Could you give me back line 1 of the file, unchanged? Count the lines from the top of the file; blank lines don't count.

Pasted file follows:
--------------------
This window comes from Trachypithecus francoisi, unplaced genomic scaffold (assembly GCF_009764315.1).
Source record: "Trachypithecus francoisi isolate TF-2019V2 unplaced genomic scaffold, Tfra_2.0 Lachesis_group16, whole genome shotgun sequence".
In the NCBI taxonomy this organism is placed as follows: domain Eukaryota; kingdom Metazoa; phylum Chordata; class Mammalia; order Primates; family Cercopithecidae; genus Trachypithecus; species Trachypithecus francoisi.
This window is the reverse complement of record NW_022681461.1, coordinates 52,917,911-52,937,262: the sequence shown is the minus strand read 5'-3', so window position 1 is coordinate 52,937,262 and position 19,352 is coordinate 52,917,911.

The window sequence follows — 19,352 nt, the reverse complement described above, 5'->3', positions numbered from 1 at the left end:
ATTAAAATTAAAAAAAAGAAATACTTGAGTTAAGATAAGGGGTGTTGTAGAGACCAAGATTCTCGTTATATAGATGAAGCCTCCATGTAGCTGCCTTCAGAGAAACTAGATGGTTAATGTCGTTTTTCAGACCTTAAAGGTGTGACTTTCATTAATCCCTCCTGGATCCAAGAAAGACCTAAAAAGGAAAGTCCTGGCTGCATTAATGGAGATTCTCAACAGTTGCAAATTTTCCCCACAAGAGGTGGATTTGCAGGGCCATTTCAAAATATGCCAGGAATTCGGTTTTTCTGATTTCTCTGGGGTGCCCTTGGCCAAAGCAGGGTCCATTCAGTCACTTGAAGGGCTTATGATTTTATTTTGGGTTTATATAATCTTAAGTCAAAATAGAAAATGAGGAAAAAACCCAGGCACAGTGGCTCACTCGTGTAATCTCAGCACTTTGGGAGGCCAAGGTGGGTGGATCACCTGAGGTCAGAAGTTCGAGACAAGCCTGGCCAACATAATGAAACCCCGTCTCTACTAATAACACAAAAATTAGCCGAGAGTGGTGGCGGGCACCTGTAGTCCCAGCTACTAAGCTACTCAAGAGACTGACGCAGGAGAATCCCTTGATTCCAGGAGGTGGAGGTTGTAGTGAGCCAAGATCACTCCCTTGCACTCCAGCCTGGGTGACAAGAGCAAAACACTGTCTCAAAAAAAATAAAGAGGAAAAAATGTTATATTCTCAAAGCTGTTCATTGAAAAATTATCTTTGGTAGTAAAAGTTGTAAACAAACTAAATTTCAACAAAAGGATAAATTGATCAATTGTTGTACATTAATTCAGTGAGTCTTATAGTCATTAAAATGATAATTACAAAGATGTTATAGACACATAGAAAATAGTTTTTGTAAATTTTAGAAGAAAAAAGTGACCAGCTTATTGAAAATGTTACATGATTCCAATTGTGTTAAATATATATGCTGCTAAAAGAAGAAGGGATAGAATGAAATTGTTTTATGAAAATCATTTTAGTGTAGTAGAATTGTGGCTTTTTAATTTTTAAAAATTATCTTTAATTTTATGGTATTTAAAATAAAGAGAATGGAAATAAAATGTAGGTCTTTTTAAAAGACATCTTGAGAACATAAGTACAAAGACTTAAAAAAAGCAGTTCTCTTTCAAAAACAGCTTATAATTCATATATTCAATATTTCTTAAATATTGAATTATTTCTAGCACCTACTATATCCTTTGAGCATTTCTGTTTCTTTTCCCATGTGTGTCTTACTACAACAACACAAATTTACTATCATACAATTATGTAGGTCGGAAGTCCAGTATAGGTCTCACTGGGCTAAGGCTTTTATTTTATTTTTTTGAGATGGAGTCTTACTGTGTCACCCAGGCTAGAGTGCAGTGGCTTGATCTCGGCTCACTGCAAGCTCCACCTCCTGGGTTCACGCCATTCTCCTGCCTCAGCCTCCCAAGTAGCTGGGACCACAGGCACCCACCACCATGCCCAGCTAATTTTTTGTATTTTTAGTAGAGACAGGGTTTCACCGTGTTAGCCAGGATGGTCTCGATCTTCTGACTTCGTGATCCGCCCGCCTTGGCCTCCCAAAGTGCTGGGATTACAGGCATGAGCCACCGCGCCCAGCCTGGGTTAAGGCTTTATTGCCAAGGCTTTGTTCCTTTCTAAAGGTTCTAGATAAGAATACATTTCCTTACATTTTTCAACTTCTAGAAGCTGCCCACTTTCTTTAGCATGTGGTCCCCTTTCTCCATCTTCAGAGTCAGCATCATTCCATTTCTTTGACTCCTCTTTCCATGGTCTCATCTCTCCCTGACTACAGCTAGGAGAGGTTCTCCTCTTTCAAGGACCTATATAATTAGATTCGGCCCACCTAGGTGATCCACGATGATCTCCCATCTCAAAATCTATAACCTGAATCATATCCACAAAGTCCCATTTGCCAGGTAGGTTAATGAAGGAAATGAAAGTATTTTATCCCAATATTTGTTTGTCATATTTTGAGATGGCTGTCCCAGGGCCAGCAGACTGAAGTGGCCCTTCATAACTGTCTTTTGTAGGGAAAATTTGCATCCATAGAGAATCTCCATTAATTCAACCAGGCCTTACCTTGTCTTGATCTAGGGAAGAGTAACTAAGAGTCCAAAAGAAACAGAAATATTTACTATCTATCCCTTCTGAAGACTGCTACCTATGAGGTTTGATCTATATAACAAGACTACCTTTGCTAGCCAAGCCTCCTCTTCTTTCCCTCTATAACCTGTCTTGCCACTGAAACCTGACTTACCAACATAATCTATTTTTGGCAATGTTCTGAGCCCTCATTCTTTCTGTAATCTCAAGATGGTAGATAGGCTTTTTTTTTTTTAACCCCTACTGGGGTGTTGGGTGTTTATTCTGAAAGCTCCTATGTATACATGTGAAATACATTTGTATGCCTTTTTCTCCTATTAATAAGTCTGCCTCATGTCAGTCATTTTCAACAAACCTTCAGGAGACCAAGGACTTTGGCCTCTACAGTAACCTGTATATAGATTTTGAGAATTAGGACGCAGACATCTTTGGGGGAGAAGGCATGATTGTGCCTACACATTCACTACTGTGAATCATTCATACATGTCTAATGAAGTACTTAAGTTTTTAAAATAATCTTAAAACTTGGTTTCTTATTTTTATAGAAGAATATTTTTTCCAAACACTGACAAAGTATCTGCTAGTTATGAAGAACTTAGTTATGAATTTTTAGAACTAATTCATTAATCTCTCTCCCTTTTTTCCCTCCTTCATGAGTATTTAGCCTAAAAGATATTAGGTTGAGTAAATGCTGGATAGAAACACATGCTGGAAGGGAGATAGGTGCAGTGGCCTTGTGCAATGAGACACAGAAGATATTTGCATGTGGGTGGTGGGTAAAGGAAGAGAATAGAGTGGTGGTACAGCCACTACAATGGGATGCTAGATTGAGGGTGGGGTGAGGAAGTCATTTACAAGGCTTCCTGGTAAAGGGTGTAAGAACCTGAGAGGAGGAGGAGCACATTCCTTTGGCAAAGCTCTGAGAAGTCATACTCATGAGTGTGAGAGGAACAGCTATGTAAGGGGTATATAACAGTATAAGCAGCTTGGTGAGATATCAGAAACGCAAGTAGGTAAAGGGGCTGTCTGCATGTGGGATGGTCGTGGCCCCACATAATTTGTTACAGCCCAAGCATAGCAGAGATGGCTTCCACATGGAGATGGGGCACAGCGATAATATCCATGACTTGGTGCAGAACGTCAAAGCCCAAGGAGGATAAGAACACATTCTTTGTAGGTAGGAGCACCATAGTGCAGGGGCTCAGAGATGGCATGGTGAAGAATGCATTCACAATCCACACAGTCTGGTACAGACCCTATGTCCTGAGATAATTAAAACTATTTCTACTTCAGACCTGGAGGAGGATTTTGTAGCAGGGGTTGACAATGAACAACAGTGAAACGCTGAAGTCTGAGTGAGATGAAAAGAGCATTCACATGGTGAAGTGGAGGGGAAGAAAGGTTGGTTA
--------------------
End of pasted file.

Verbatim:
This window comes from Trachypithecus francoisi, unplaced genomic scaffold (assembly GCF_009764315.1).